Resolving alternative design options

11th March 2014

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  • Stakeholder engagement ,
  • EU ,
  • Consultancy


Hazel Lobo

Experts from Dulas on why environmental impact assessment (EIA) practitioners should be starting to introduce tools to ensure the effective resolution of alternative design options

Proposed changes to EU legislation on EIA, which set out, among other matters, a mandatory requirement for the consideration of alternatives, will provide practitioners with an opportunity to work with statutory advisors in selecting the best environmental option for client projects.

Although the consideration of alternatives has been considered best practice until this time, it has often not been followed. This mandatory requirement may well lead to greater streamlining of, and indeed the success of, project proposals once in the planning system.

Although these changes are not likely to come into effect until 2016, EIA practitioners are now in a position to introduce tools and consultative methods at the design stage that have the effect of including statutory advisors in the development-stage decision-making process.

Historically it has been difficult to bring the consultees to the design table, and practitioners often hear the refrain: “We’ll form our opinion once a proposal has been submitted.” This approach has frequently led to conflict between developers, consultants and consultees once schemes are in the planning process as there has been no dialogue over, or weighting of, relative environmental risks.

One example of a current development proposal that is applying a different approach is the Conwy Falls hydroelectric scheme. This 4.5MW power plant will be located in the heart of Snowdonia National Park and within the Fairy Glen site of special scientific interest. While planning permission has not yet been submitted, the developer has sanctioned an early stage, pragmatic approach to resolving alternative layout options. By using a simple comparative impact matrix and hosting design workshops with the principal statutory advisors, a process has been set in place that has helped all parties understand the implications of certain design and layout options. The approach has seen the developer and the advisors jointly select the preferred option in terms of least environmental impact.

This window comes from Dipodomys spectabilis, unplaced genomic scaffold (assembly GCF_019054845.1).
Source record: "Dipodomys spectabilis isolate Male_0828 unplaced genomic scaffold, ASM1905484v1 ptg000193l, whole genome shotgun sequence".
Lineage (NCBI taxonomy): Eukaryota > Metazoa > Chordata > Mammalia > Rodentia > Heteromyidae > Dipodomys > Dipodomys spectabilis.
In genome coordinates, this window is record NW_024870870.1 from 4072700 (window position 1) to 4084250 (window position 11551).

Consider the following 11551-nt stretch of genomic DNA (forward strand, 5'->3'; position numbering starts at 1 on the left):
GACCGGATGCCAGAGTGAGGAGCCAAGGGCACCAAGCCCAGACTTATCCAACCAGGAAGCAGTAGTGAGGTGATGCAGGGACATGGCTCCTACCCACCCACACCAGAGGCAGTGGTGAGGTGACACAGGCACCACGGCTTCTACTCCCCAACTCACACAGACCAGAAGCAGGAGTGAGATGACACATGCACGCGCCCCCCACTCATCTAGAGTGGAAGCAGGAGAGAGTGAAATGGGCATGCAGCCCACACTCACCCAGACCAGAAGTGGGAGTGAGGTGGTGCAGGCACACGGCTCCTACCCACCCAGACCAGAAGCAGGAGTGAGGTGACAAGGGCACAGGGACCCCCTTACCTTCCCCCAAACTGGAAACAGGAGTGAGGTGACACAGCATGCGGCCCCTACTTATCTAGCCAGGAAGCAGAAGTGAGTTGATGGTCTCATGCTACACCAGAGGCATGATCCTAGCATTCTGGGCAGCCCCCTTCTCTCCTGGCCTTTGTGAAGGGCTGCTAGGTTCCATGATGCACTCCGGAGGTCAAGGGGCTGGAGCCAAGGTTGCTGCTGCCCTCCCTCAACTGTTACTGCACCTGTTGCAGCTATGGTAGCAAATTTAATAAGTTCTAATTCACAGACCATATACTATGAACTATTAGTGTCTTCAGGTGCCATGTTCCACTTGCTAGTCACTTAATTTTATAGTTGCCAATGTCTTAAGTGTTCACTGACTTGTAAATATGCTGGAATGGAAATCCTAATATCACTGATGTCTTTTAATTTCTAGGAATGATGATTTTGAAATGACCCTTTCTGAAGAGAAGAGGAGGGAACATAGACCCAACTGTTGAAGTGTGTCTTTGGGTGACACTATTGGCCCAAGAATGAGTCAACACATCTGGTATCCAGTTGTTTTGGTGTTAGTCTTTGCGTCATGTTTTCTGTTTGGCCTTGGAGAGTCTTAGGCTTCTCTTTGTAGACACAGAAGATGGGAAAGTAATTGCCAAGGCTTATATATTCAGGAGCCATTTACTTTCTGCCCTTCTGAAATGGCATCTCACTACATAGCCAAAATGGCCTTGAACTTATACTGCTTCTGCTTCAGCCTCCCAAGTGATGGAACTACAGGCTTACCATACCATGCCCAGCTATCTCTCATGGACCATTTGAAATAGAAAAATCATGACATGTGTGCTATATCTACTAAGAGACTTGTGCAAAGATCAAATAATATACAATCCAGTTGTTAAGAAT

Timing of this process is critical. Too early, and there is insufficient information to inform the impact matrix. Too late and there may be no alternatives to consider. The staging of the Conwy Falls design process was timed to coincide with the completion of baseline environmental studies and initial design drafts for the scheme.

Where alternative design options were open to consideration, a simplified comparative impact matrix was used. Simple, because EIA-based matrices are often too complex for consultations and often fail to yield, in themselves, the desirable result.

For this project, several alternative powerhouse locations were evaluated using the matrix, and each option was ascribed values against the known environmental attributes of the site to determine which were likely to have the greater impact.

Consultations with the primary statutory advisors, in the form of a design workshop was then hosted by the developer. The alternatives were discussed, the values in the table were scrutinised and opinions on the alternatives were voiced. Some subsequent refinement to the matrix took place after the meeting, which resulted in agreement with the parties on the preferred option.

The benefits of this approach do not have to be spelled out in full, but at the time that the planning application is submitted the statutory advisors will have a strong sense of participating in the design and layout of the submitted scheme, as well as a full understanding of the justification for the final proposed development.

It is hoped that the outcome of the above approach will be that, following submission, the proposed development is regarded more favourably, because advisors have been included in the design process and the preferential option has been taken.

Such an approach generally would enable EIA practitioners to pre-empt the potential EIA changes to EU legislation and support developers in delivering greater sustainability in new project and plans.

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